Book Review: Twin Ports by Trolley: The Streetcar Era in Duluth–Superior

TwinPortsbyTrolley
Twin Ports by Trolley: The Streetcar Era in Duluth–Superior
By Aaron Isaacs
University of Minnesota Press, Suite 290 111 Third Avenue South, Minneapolis, MN 55401; 320 pages, 366 b&w photos, 18 maps; hardcover, 9 x 10 inches; $39.95
www.upress.umn.edu

The “Twin Ports” of Duluth, Minn., and Superior, Wis., are popular destinations for people interested in the region’s ore-hauling railroads and lake boats. The area is well known as a place where trains bring iron ore taconite pellets to the harbor where they are transferred to lake boats for onward shipment.

Many visitors to Duluth stop by the Lake Superior Railroad Museum where they can ride on trolley car No. 530, an import from Lisbon, Portugal, built from American parts supplied by Brill Manufacturing Co. of Philadelphia. This non-native trolley car operates along the main street of “Depot Square,” an exhibit portraying a 1900-1910 Duluth street scene. After seeing that exhibit, those wishing to learn more about the streetcar era in the Twin Ports should read Aaron Isaacs’ “Twin Ports by Trolley” which covers the region’s transit system from the horsecar era to the early buses and trolley buses of the mid-20th Century.

Aaron Isaacs is well-qualified to write this book, having worked for the Twin Cities’ Metro Transit for 23 years and being involved with the Minnesota Streetcar Museum for 40. Additionally, he has written several works on Minnesota’s streetcars and is editor of Tourist Railroads and Railway Museums magazine. His latest work “takes us into the workings of the Duluth–Superior streetcars: politics and corporate maneuvers, engineering and maintenance, scheduling and setting routes, running and riding the trolleys,” according to the publisher. The book contains more than 300 pages of history and illustrations plus 12 appendixes and suggestions for further reading.

The Twin Ports and their streetcar system are introduced in the preface, which is followed by a glossary of streetcar terminology and an excellent all-time track map of the system showing construction and pre-1935 abandonment dates. Duluth Street Railways was affiliated with the Twin Cities Rapid Transit Co. and the latter built much of Duluth's fleet. This streetcar system quit relatively early in 1939 and was untouched by the GM/National City Lines controversy of the post WW2 period. The first chapter provides the historical overview of the system beginning with the horsecar era of the late 19th century and progressing to end of service in 1939.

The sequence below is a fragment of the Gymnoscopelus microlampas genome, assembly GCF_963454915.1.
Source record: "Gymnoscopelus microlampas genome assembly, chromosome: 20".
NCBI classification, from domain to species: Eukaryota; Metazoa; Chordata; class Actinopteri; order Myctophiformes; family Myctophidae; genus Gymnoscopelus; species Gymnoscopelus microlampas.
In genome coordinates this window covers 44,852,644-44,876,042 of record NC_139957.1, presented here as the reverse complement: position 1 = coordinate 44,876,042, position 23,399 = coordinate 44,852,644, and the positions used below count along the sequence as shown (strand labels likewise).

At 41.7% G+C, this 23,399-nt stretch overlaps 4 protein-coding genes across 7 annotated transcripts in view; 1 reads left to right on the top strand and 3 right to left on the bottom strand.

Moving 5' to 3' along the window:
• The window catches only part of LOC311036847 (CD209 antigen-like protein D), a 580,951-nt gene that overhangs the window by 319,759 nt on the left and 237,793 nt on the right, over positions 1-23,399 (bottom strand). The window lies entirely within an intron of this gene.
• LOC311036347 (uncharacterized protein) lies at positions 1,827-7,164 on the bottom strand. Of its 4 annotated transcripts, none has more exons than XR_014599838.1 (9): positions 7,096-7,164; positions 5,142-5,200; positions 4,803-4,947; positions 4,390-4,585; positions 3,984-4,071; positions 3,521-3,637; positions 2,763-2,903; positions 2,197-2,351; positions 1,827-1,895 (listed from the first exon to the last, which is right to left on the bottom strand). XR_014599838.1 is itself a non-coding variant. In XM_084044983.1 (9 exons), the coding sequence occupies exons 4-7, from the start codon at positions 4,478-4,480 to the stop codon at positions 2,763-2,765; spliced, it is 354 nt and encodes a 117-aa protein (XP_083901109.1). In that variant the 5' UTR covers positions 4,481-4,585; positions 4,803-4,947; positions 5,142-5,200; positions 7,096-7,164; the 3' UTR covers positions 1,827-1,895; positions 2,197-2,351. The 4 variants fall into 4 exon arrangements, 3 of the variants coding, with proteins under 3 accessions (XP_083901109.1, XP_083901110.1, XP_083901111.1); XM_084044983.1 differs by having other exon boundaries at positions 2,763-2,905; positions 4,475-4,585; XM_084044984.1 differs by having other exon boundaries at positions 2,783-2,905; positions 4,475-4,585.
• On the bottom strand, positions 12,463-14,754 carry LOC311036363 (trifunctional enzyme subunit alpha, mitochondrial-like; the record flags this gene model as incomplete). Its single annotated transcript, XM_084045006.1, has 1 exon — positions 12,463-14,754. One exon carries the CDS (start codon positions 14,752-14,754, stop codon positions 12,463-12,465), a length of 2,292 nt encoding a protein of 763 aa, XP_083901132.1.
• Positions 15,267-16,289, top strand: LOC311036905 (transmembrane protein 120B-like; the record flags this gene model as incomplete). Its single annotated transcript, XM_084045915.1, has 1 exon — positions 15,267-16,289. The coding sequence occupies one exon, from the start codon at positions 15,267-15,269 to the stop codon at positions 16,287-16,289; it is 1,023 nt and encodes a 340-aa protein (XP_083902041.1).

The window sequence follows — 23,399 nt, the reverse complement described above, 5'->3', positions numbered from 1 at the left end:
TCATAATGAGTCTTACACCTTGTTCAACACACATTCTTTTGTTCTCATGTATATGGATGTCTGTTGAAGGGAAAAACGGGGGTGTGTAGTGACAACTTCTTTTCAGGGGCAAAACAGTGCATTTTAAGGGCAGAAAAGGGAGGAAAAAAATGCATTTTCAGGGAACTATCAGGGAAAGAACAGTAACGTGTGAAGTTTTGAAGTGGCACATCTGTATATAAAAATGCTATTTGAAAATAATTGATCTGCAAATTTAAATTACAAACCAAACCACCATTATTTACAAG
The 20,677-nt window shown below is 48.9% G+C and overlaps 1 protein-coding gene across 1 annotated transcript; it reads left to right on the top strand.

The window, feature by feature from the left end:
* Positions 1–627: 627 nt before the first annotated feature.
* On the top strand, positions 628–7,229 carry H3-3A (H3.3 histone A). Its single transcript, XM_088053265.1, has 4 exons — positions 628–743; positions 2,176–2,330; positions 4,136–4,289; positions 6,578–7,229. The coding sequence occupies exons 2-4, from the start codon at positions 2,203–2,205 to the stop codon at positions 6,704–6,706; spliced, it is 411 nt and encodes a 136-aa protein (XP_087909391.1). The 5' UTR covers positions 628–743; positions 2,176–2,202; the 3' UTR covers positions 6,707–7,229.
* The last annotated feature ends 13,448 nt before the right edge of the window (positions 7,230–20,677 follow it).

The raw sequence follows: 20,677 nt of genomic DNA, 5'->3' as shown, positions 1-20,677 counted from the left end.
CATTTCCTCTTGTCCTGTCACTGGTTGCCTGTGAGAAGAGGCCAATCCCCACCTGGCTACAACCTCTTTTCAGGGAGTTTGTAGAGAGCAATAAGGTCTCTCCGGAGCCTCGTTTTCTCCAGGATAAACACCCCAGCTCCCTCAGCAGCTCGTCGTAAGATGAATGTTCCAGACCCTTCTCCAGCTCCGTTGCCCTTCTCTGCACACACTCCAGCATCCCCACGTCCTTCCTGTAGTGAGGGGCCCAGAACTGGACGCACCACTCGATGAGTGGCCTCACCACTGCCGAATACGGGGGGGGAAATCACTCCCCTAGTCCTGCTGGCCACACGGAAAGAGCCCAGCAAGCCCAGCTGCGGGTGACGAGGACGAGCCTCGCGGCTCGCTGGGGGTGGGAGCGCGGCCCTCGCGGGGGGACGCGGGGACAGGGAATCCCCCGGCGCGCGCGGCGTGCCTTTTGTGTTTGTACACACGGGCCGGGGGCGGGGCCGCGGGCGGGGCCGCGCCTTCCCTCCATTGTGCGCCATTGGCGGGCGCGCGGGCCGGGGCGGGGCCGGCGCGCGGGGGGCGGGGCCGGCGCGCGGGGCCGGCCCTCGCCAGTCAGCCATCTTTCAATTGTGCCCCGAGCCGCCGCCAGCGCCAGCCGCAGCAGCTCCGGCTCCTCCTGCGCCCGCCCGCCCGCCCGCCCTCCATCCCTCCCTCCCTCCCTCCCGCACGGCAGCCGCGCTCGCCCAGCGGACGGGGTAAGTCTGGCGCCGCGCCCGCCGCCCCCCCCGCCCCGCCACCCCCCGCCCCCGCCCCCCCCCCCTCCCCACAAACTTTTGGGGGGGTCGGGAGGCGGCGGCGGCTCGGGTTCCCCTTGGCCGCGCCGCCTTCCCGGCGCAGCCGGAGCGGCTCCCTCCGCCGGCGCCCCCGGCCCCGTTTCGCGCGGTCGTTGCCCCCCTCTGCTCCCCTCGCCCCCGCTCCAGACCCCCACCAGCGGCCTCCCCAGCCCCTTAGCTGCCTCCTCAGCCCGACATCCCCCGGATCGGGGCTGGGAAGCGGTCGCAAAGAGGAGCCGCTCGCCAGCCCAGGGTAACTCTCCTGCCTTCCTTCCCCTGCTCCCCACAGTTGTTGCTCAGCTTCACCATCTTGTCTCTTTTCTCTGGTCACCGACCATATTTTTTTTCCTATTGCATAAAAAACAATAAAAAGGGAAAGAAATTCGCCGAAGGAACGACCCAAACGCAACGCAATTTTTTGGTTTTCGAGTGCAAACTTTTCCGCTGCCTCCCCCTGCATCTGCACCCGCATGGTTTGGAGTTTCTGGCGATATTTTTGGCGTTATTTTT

Chapters 2, 3, and 4 take a topical approach in explaining various aspects of the operation and examine the role of various employees in keeping the operation running. In addition to operators and conductors, maintenance workers were essential to daily operations. Chapter 4 examines the labor intensive work necessary to maintain a streetcar operation in a challenging environment where there are only two seasons, “winter” and “construction.” And no look at a Minnesota streetcar operation would be complete without a discussion of snow-fighting operations which are well documented in this chapter. There is also coverage of incidents and accidents, including a fatal 1927 collision between a streetcar and train in Superior.

About half of the book is devoted to a line-by-line tour of the DSR system. Because Duluth is bounded by water on one side and hills on the other, the majority of service was concentrated on lines closely paralleling the waterfront. Some lines extended up the city’s steep hills to serve residential neighborhoods and on 7th Street a funicular was necessary to climb 509 feet up a steep hill, after which passengers could transfer to the isolated Highland line to continue their journey. Other interesting operations include the isolated Park Point line, which served a small isolated community separated from Duluth by a ship canal and the Interstate line which connected Duluth with Superior.

The book’s 366 photos and 18 maps present the Twin Ports as the existed in the early 20th century. The author had access to a number of prominent photo collections which results an excellent selection of illustrations. And although the region has changed since the time covered in this book, the current transit system retains key routes. It’s an interesting exercise to print the current Duluth Transit Authority map to see how the Twin Ports’ transit system has evolved in the intervening years.

Although the main narrative ends with the demise of streetcars in 1939, Chapter 6 covers early buses and trolley buses up to the creation of the transit authority in 1968 and Chapter 7 discusses surviving remnants of the streetcar system, including two cars that operate at the Minnesota Streetcar Museum. Twin Ports by Trolley will appeal to the student of urban public transportation as it does an impressive job of documenting the streetcar era in Duluth and Superior.
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